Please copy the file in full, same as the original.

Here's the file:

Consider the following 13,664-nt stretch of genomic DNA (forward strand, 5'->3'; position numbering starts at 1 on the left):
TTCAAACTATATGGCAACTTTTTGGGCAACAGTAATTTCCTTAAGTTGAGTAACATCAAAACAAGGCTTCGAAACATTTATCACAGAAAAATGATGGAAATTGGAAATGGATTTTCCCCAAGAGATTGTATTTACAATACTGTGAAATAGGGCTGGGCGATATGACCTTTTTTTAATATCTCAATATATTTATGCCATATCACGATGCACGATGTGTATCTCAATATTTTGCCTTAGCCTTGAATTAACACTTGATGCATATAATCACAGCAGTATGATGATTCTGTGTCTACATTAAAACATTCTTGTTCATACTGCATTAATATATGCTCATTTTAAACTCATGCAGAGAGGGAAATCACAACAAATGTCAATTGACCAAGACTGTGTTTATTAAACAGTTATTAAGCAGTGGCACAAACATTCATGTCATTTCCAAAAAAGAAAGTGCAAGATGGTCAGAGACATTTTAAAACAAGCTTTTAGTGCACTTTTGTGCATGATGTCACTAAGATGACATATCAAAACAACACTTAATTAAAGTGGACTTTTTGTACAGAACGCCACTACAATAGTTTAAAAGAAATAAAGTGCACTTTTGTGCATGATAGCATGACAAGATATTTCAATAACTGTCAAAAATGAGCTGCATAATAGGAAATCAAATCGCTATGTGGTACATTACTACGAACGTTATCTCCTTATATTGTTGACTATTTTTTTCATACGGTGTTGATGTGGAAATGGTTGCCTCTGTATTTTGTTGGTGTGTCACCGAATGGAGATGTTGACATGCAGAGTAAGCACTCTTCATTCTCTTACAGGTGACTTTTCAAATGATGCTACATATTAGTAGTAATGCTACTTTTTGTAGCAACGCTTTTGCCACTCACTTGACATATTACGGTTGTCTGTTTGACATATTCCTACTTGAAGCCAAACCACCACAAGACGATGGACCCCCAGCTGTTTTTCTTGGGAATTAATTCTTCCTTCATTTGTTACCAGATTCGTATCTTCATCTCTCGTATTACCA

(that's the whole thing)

Consider the following 13,664-nt stretch of genomic DNA (forward strand, 5'->3'; position numbering starts at 1 on the left):
TTCAAACTATATGGCAACTTTTTGGGCAACAGTAATTTCCTTAAGTTGAGTAACATCAAAACAAGGCTTCGAAACATTTATCACAGAAAAATGATGGAAATTGGAAATGGATTTTCCCCAAGAGATTGTATTTACAATACTGTGAAATAGGGCTGGGCGATATGACCTTTTTTTAATATCTCAATATATTTATGCCATATCACGATGCACGATGTGTATCTCAATATTTTGCCTTAGCCTTGAATTAACACTTGATGCATATAATCACAGCAGTATGATGATTCTGTGTCTACATTAAAACATTCTTGTTCATACTGCATTAATATATGCTCATTTTAAACTCATGCAGAGAGGGAAATCACAACAAATGTCAATTGACCAAGACTGTGTTTATTAAACAGTTATTAAGCAGTGGCACAAACATTCATGTCATTTCCAAAAAAGAAAGTGCAAGATGGTCAGAGACATTTTAAAACAAGCTTTTAGTGCACTTTTGTGCATGATGTCACTAAGATGACATATCAAAACAACACTTAATTAAAGTGGACTTTTTGTACAGAACGCCACTACAATAGTTTAAAAGAAATAAAGTGCACTTTTGTGCATGATAGCATGACAAGATATTTCAATAACTGTCAAAAATGAGCTGCATAATAGGAAATCAAATCGCTATGTGGTACATTACTACGAACGTTATCTCCTTATATTGTTGACTATTTTTTTCATACGGTGTTGATGTGGAAATGGTTGCCTCTGTATTTTGTTGGTGTGTCACCGAATGGAGATGTTGACATGCAGAGTAAGCACTCTTCATTCTCTTACAGGTGACTTTTCAAATGATGCTACATATTAGTAGTAATGCTACTTTTTGTAGCAACGCTTTTGCCACTCACTTGACATATTACGGTTGTCTGTTTGACATATTCCTACTTGAAGCCAAACCACCACAAGACGATGGACCCCCAGCTGTTTTTCTTGGGAATTAATTCTTCCTTCATTTGTTACCAGATTCGTATCTTCATCTCTCGTATTACCA